Lawn & Garden

How to Get Rid of Ground Bees in Your Yard in 5 Steps

When a homeowner needs to know how to get rid of ground bees, the following steps will help put the buzzing to rest once and for all.
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A ground bee emerges from the dirt.
Photo: istockphoto.com

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Project Overview

  • To get rid of ground bees, homeowners will first want to cover any nesting holes with large rocks or bricks.
  • Ground bees prefer dry environments, so watering the grass can help drive them out.
  • Filling in bare patches of grass with grass seed can also make it harder for ground bees to build a nest.
  • Homeowners can try DIY deterrents, such as cinnamon or vinegar.
  • In many cases, the best course of action is to hire a bee removal specialist to remove the bees safely and humanely.

As their name suggests, ground bees are insects that nest in the ground, as opposed to more social bees that nest in the open or in tree cavities. Although bees can be beneficial to a yard when it comes to pollination, ground bees are a type of bee that can wreak havoc on lawns by building unsightly nests that look like mini ant piles. If left to their own devices, they can pose harm to grass health.

For those who need to know how to get rid of ground bees, the steps below will walk them through simple DIY methods that use household ingredients. If those don’t work, it might be necessary to try a more thorough measure, such as planting new grass or enlisting the help of one of the best bee removal services, like Ehrlich Pest Control.

Time required: 1 to 2 hours
Difficulty: Beginner
Estimated cost: $10 to $60 for DIY methods; up to $500 for professional removal

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How to Know if You Have Ground Bees

Before beginning the elimination process, it helps to ensure that ground bees are in fact the insects present. Getting rid of hornets or wasps will have different steps than getting rid of ground bees. Homeowners can examine their yards and look for pointed piles of dirt that resemble cones. If a pile has a pencil-size hole at the top, it’s likely a bee nest, specifically of the ground bee variety. It’s also possible to spot ground bees around the yard, since they tend to linger around their nests. They’re typically about ½ inch to ¾ inch long and can vary in color from black and yellow to blue, purple, or green with a metallic tint.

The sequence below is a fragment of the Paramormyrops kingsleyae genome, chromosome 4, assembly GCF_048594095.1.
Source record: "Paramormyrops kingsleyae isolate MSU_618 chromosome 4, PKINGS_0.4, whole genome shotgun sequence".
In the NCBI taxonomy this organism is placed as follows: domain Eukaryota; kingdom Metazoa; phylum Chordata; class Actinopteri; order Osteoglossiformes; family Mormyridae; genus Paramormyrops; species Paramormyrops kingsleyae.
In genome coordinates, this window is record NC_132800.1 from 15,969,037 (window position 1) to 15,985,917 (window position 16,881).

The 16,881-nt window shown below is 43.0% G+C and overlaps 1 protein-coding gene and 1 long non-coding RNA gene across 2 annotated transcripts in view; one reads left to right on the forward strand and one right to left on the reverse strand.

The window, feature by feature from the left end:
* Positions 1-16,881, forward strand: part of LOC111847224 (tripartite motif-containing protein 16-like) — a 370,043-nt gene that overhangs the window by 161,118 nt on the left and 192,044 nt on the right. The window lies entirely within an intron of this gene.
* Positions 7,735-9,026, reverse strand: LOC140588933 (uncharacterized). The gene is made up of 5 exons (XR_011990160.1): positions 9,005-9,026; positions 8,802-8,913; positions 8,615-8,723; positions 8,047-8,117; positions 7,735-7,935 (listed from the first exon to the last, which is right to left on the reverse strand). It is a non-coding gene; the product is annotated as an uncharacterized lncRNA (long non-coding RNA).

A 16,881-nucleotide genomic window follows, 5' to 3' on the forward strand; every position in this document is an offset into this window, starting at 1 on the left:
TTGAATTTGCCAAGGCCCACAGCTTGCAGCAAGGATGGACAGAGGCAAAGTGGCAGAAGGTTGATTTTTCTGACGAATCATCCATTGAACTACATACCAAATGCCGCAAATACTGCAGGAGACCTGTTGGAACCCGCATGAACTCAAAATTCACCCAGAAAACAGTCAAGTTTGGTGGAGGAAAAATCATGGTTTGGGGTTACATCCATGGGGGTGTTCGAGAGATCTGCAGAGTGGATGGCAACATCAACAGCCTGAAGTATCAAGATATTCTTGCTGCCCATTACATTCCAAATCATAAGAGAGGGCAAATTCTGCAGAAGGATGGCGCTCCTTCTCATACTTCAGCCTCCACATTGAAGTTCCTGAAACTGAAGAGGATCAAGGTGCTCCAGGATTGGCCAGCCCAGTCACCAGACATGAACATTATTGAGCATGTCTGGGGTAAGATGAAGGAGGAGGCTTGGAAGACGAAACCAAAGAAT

Ground bees tend to travel solo and are unlikely to swarm or sting, which makes them less of a threat to those who might be allergic to bee stings. Although males tend to be the more aggressive ground bees, they’re unlikely to do any major harm to animals or humans.

Ground BeesHoney Bees
  • Usually ½ inch in length; can be up to ¾ inch
  • No queen bees; all female bees are fertile
  • Solitary but semi-social; live in individual holes near each other
  • ½ inch to ⅔ inch in length
  • Alternating black bands with yellow or amber hairs
  • Queen bee is the largest and the only fertile female
  • Communal and social; live together in one hive

Tips for Getting Rid of Ground Bees

  • Eliminate access to current nests.
  • Water the yard frequently.
  • Apply a 1:1 vinegar and water solution or sprinkle cinnamon on existing nests.
  • Call a professional bee removal service.

Safety Considerations

  • Wear proper protective gear such as gloves and goggles.
  • Stay away from ground bees and their nests if you’re allergic to bee stings.
  • Consider calling a bee removal expert to safely get rid of ground bees.

STEP 1: Cover any nesting holes

One way to get rid of bees is to block access to their nesting holes. If a homeowner has any spare bricks or large rocks on hand, they can place them over the holes to keep the bees from going back inside their nests and laying more eggs. This method also keeps current miner bees that are inside the nest from reaching the surface. Once the insects realize they can’t go in or out, they’ll likely search for other areas to create nests.

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STEP 2: Water the lawn.